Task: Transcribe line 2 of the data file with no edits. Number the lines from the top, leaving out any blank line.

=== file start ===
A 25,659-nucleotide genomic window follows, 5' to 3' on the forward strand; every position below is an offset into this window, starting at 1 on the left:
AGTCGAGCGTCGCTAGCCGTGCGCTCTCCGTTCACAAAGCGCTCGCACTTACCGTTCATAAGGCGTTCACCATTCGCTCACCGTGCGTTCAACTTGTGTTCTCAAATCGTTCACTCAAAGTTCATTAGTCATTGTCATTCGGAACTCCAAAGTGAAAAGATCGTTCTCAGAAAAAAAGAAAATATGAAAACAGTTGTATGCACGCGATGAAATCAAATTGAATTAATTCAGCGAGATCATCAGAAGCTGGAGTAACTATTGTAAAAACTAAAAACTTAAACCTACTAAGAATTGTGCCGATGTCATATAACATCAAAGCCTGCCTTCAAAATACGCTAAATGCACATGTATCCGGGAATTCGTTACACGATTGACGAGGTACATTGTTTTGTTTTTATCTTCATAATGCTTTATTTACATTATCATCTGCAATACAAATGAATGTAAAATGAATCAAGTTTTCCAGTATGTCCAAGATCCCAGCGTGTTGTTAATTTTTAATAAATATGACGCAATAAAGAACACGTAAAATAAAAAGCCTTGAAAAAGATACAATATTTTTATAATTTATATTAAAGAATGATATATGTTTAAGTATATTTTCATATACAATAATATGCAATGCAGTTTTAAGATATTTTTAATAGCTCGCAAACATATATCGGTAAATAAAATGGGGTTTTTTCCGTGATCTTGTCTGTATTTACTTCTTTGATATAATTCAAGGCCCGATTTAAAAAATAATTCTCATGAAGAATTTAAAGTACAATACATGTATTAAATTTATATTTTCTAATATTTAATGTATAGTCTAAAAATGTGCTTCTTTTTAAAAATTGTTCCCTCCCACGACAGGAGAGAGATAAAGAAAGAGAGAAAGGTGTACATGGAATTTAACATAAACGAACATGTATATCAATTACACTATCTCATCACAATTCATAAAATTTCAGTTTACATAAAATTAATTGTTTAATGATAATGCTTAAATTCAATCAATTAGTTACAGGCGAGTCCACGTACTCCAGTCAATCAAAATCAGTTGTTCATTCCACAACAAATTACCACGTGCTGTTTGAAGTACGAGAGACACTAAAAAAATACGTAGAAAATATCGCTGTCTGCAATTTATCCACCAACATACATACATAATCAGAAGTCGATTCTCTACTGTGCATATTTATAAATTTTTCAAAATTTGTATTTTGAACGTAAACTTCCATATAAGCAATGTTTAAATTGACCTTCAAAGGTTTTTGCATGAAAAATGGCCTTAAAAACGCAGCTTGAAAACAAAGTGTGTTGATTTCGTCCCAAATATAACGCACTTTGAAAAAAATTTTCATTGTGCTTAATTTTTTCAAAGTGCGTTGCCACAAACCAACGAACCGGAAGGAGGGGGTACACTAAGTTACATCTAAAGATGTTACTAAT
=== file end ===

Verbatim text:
AGTCGAGCGTCGCTAGCCGTGCGCTCTCCGTTCACAAAGCGCTCGCACTTACCGTTCATAAGGCGTTCACCATTCGCTCACCGTGCGTTCAACTTGTGTTCTCAAATCGTTCACTCAAAGTTCATTAGTCATTGTCATTCGGAACTCCAAAGTGAAAAGATCGTTCTCAGAAAAAAAGAAAATATGAAAACAGTTGTATGCACGCGATGAAATCAAATTGAATTAATTCAGCGAGATCATCAGAAGCTGGAGTAACTATTGTAAAAACTAAAAACTTAAACCTACTAAGAATTGTGCCGATGTCATATAACATCAAAGCCTGCCTTCAAAATACGCTAAATGCACATGTATCCGGGAATTCGTTACACGATTGACGAGGTACATTGTTTTGTTTTTATCTTCATAATGCTTTATTTACATTATCATCTGCAATACAAATGAATGTAAAATGAATCAAGTTTTCCAGTATGTCCAAGATCCCAGCGTGTTGTTAATTTTTAATAAATATGACGCAATAAAGAACACGTAAAATAAAAAGCCTTGAAAAAGATACAATATTTTTATAATTTATATTAAAGAATGATATATGTTTAAGTATATTTTCATATACAATAATATGCAATGCAGTTTTAAGATATTTTTAATAGCTCGCAAACATATATCGGTAAATAAAATGGGGTTTTTTCCGTGATCTTGTCTGTATTTACTTCTTTGATATAATTCAAGGCCCGATTTAAAAAATAATTCTCATGAAGAATTTAAAGTACAATACATGTATTAAATTTATATTTTCTAATATTTAATGTATAGTCTAAAAATGTGCTTCTTTTTAAAAATTGTTCCCTCCCACGACAGGAGAGAGATAAAGAAAGAGAGAAAGGTGTACATGGAATTTAACATAAACGAACATGTATATCAATTACACTATCTCATCACAATTCATAAAATTTCAGTTTACATAAAATTAATTGTTTAATGATAATGCTTAAATTCAATCAATTAGTTACAGGCGAGTCCACGTACTCCAGTCAATCAAAATCAGTTGTTCATTCCACAACAAATTACCACGTGCTGTTTGAAGTACGAGAGACACTAAAAAAATACGTAGAAAATATCGCTGTCTGCAATTTATCCACCAACATACATACATAATCAGAAGTCGATTCTCTACTGTGCATATTTATAAATTTTTCAAAATTTGTATTTTGAACGTAAACTTCCATATAAGCAATGTTTAAATTGACCTTCAAAGGTTTTTGCATGAAAAATGGCCTTAAAAACGCAGCTTGAAAACAAAGTGTGTTGATTTCGTCCCAAATATAACGCACTTTGAAAAAAATTTTCATTGTGCTTAATTTTTTCAAAGTGCGTTGCCACAAACCAACGAACCGGAAGGAGGGGGTACACTAAGTTACATCTAAAGATGTTACTAAT